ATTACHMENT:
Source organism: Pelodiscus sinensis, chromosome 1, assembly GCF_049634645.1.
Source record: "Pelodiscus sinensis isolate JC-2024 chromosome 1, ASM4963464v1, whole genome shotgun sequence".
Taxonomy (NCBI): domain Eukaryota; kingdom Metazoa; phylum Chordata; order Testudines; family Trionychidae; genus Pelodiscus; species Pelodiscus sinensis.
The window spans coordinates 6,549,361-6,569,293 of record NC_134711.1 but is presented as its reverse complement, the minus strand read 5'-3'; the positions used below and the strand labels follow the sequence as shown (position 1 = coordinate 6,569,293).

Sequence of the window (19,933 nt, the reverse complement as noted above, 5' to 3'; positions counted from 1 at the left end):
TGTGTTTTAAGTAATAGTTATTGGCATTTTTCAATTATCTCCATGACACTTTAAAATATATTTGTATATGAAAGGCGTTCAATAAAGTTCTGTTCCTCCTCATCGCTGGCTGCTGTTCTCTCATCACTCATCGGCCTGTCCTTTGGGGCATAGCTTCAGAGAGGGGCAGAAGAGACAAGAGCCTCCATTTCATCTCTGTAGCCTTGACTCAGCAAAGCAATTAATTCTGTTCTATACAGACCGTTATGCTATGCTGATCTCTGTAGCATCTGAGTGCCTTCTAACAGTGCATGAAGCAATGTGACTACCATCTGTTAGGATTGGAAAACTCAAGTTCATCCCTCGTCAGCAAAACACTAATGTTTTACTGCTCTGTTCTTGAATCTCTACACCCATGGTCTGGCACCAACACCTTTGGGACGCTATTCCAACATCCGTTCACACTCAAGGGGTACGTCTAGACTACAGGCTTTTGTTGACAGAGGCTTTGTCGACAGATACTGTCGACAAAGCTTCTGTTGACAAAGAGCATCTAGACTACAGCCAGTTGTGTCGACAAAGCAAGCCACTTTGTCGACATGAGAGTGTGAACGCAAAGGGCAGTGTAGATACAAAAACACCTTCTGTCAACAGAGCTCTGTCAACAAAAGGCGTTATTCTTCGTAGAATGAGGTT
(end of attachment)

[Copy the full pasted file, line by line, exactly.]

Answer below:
Source organism: Pelodiscus sinensis, chromosome 1, assembly GCF_049634645.1.
Source record: "Pelodiscus sinensis isolate JC-2024 chromosome 1, ASM4963464v1, whole genome shotgun sequence".
Taxonomy (NCBI): domain Eukaryota; kingdom Metazoa; phylum Chordata; order Testudines; family Trionychidae; genus Pelodiscus; species Pelodiscus sinensis.
The window spans coordinates 6,549,361-6,569,293 of record NC_134711.1 but is presented as its reverse complement, the minus strand read 5'-3'; the positions used below and the strand labels follow the sequence as shown (position 1 = coordinate 6,569,293).

Sequence of the window (19,933 nt, the reverse complement as noted above, 5' to 3'; positions counted from 1 at the left end):
TGTGTTTTAAGTAATAGTTATTGGCATTTTTCAATTATCTCCATGACACTTTAAAATATATTTGTATATGAAAGGCGTTCAATAAAGTTCTGTTCCTCCTCATCGCTGGCTGCTGTTCTCTCATCACTCATCGGCCTGTCCTTTGGGGCATAGCTTCAGAGAGGGGCAGAAGAGACAAGAGCCTCCATTTCATCTCTGTAGCCTTGACTCAGCAAAGCAATTAATTCTGTTCTATACAGACCGTTATGCTATGCTGATCTCTGTAGCATCTGAGTGCCTTCTAACAGTGCATGAAGCAATGTGACTACCATCTGTTAGGATTGGAAAACTCAAGTTCATCCCTCGTCAGCAAAACACTAATGTTTTACTGCTCTGTTCTTGAATCTCTACACCCATGGTCTGGCACCAACACCTTTGGGACGCTATTCCAACATCCGTTCACACTCAAGGGGTACGTCTAGACTACAGGCTTTTGTTGACAGAGGCTTTGTCGACAGATACTGTCGACAAAGCTTCTGTTGACAAAGAGCATCTAGACTACAGCCAGTTGTGTCGACAAAGCAAGCCACTTTGTCGACATGAGAGTGTGAACGCAAAGGGCAGTGTAGATACAAAAACACCTTCTGTCAACAGAGCTCTGTCAACAAAAGGCGTTATTCTTCGTAGAATGAGGTT